One of the things that has always fascinated me about comics is how easily the medium adapts to any kind of story, and how, at times, reluctant it is to do so. Don’t worry, I’m not going to bang the drum about how we should all stop buying superhero books because they’re not artistically worthy because I don’t believe that. Sequential art is sequential art and you find what you love where you find it, no one else.
But colour outside the lines a little and you get some really amazing work. The extraordinary bodies of work of Eddie Campbell and Marc Ellerby are great examples of this in the UK, as is the work of the late, great Harvey Pekar in the US. However, the idea of comics about ordinary life, and exploring how that ordinary life can be made extraordinary and beautiful is something that only manga publishers truly excel at.
Which brings us to Sorako , by Fujumura Takiyuki. Sorako is a normal twenty-something. She has a dog. She applies for jobs, and she gets through the days the same way we all do, one step at a time. The point here is not the plot itself but the commonality of experience. Sorako’s life is the same as ours; completely mundane and filled with moments of extraordinary beauty as a result. There’s no real sense of urgency, no driving plot, because there isn’t one in the real world, and that, fundamentally, is where the comic is set. The ebb and flow of conversation and the world Sorako makes her way through are all beautifully captured by Takiyuki’s subtle, expansive style, grounding the story and letting each moment breath.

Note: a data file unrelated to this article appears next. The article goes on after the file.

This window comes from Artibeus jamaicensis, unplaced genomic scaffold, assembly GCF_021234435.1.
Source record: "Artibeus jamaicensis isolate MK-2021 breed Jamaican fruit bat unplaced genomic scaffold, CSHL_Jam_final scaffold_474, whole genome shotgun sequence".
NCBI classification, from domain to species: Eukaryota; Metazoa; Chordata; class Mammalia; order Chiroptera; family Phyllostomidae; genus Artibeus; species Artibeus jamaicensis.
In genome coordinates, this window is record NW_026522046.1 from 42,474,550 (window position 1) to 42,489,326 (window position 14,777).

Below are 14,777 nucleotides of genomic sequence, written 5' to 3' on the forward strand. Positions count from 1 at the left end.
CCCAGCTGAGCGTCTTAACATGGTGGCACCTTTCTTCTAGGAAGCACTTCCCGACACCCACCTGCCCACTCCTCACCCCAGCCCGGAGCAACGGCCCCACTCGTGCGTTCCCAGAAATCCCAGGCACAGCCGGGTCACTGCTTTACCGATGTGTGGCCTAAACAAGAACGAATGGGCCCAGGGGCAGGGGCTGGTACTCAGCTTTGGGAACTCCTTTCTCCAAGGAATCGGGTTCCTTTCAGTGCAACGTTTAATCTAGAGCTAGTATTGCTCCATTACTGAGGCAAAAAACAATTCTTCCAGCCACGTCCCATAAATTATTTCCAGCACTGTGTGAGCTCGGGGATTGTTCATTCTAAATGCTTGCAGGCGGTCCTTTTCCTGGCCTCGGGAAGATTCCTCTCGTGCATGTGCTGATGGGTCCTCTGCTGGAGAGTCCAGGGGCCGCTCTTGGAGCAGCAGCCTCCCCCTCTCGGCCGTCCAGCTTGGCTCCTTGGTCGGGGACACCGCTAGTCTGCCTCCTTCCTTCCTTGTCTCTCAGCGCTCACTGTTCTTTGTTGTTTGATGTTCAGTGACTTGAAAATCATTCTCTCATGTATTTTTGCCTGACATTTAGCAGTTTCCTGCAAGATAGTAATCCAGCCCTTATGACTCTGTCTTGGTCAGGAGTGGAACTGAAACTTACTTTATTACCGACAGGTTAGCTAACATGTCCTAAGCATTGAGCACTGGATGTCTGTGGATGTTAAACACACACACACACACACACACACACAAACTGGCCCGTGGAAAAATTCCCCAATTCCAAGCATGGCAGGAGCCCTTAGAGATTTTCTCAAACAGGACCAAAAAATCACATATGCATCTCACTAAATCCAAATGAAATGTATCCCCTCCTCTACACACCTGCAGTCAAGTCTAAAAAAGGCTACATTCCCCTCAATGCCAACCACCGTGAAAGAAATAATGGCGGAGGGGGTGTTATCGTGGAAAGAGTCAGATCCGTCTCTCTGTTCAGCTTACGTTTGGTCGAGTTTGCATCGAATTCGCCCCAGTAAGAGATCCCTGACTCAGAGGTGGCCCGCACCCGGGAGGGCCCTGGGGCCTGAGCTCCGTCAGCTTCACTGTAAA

This is beautifully observed work, funny without being forced and empathic without being manipulative. It’s also currently being financed through KickStarter by publisher GenManga. Their plan is to raise funds for a print run of the complete title and some of the pledge levels look excellent. Digital copies, wallpapers, print copies and sake cups are all up for grabs and most importantly, the book’s easily achievable.
Sorako is a beautiful series about life, dogs and occasional jobs. It’s a series about how life happens whilst everything else is going on. It’s a series that anyone who has hit the aimless period of their twenties will recognise and it’s a must if you’re a fan of slice-of -ife comics at their best. Sorako’s life is universal, Sorako’s life is unique and Sorako’s life makes for fascinating, familiar reading. This bsolutely deserves your attention.
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